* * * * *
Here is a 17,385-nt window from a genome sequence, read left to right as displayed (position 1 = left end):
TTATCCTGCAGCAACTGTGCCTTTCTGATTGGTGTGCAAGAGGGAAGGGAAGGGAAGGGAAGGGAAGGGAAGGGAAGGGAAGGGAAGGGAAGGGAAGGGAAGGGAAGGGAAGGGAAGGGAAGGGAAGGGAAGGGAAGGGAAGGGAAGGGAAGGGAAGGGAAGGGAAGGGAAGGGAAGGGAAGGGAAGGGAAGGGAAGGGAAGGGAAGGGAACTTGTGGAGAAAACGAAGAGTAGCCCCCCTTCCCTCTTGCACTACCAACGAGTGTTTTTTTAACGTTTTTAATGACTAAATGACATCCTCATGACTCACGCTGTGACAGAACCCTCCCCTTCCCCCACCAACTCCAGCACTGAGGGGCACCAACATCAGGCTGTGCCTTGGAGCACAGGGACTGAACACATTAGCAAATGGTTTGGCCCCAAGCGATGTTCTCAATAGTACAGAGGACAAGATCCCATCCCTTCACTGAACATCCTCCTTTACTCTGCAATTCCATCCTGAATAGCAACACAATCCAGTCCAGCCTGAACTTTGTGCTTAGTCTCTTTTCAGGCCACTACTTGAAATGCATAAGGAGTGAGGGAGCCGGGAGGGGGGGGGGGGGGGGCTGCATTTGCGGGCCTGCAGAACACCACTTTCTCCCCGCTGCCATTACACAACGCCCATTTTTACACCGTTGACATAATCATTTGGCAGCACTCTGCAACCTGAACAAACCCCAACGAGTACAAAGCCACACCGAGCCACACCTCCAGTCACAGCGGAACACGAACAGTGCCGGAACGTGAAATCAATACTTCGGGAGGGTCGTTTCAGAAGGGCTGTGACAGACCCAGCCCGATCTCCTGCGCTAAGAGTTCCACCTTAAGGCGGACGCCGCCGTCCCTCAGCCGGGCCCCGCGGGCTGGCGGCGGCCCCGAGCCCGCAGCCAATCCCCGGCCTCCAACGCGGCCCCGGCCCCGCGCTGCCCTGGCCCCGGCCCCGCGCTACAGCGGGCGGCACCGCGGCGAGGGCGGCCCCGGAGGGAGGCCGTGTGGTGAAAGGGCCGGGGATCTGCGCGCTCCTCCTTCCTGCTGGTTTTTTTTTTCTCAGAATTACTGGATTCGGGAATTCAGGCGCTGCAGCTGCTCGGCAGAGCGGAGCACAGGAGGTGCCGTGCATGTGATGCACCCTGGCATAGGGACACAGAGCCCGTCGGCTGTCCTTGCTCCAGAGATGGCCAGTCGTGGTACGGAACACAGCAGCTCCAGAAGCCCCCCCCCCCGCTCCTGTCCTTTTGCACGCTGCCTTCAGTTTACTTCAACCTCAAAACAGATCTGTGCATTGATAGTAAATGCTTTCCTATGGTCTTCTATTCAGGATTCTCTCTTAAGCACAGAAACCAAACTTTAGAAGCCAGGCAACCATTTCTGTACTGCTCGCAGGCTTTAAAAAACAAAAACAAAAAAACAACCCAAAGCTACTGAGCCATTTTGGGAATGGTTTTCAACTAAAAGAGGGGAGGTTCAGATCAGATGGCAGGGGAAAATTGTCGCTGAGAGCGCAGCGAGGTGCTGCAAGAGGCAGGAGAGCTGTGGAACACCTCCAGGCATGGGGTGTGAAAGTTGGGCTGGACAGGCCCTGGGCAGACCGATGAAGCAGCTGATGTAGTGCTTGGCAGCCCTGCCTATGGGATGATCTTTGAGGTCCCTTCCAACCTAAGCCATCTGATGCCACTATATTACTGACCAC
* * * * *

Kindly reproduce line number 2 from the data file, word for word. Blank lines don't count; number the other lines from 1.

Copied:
TTATCCTGCAGCAACTGTGCCTTTCTGATTGGTGTGCAAGAGGGAAGGGAAGGGAAGGGAAGGGAAGGGAAGGGAAGGGAAGGGAAGGGAAGGGAAGGGAAGGGAAGGGAAGGGAAGGGAAGGGAAGGGAAGGGAAGGGAAGGGAAGGGAAGGGAAGGGAAGGGAAGGGAAGGGAAGGGAAGGGAAGGGAAGGGAAGGGAAGGGAAGGGAACTTGTGGAGAAAACGAAGAGTAGCCCCCCTTCCCTCTTGCACTACCAACGAGTGTTTTTTTAACGTTTTTAATGACTAAATGACATCCTCATGACTCACGCTGTGACAGAACCCTCCCCTTCCCCCACCAACTCCAGCACTGAGGGGCACCAACATCAGGCTGTGCCTTGGAGCACAGGGACTGAACACATTAGCAAATGGTTTGGCCCCAAGCGATGTTCTCAATAGTACAGAGGACAAGATCCCATCCCTTCACTGAACATCCTCCTTTACTCTGCAATTCCATCCTGAATAGCAACACAATCCAGTCCAGCCTGAACTTTGTGCTTAGTCTCTTTTCAGGCCACTACTTGAAATGCATAAGGAGTGAGGGAGCCGGGAGGGGGGGGGGGGGGGGCTGCATTTGCGGGCCTGCAGAACACCACTTTCTCCCCGCTGCCATTACACAACGCCCATTTTTACACCGTTGACATAATCATTTGGCAGCACTCTGCAACCTGAACAAACCCCAACGAGTACAAAGCCACACCGAGCCACACCTCCAGTCACAGCGGAACACGAACAGTGCCGGAACGTGAAATCAATACTTCGGGAGGGTCGTTTCAGAAGGGCTGTGACAGACCCAGCCCGATCTCCTGCGCTAAGAGTTCCACCTTAAGGCGGACGCCGCCGTCCCTCAGCCGGGCCCCGCGGGCTGGCGGCGGCCCCGAGCCCGCAGCCAATCCCCGGCCTCCAACGCGGCCCCGGCCCCGCGCTGCCCTGGCCCCGGCCCCGCGCTACAGCGGGCGGCACCGCGGCGAGGGCGGCCCCGGAGGGAGGCCGTGTGGTGAAAGGGCCGGGGATCTGCGCGCTCCTCCTTCCTGCTGGTTTTTTTTTTCTCAGAATTACTGGATTCGGGAATTCAGGCGCTGCAGCTGCTCGGCAGAGCGGAGCACAGGAGGTGCCGTGCATGTGATGCACCCTGGCATAGGGACACAGAGCCCGTCGGCTGTCCTTGCTCCAGAGATGGCCAGTCGTGGTACGGAACACAGCAGCTCCAGAAGCCCCCCCCCCCGCTCCTGTCCTTTTGCACGCTGCCTTCAGTTTACTTCAACCTCAAAACAGATCTGTGCATTGATAGTAAATGCTTTCCTATGGTCTTCTATTCAGGATTCTCTCTTAAGCACAGAAACCAAACTTTAGAAGCCAGGCAACCATTTCTGTACTGCTCGCAGGCTTTAAAAAACAAAAACAAAAAAACAACCCAAAGCTACTGAGCCATTTTGGGAATGGTTTTCAACTAAAAGAGGGGAGGTTCAGATCAGATGGCAGGGGAAAATTGTCGCTGAGAGCGCAGCGAGGTGCTGCAAGAGGCAGGAGAGCTGTGGAACACCTCCAGGCATGGGGTGTGAAAGTTGGGCTGGACAGGCCCTGGGCAGACCGATGAAGCAGCTGATGTAGTGCTTGGCAGCCCTGCCTATGGGATGATCTTTGAGGTCCCTTCCAACCTAAGCCATCTGATGCCACTATATTACTGACCAC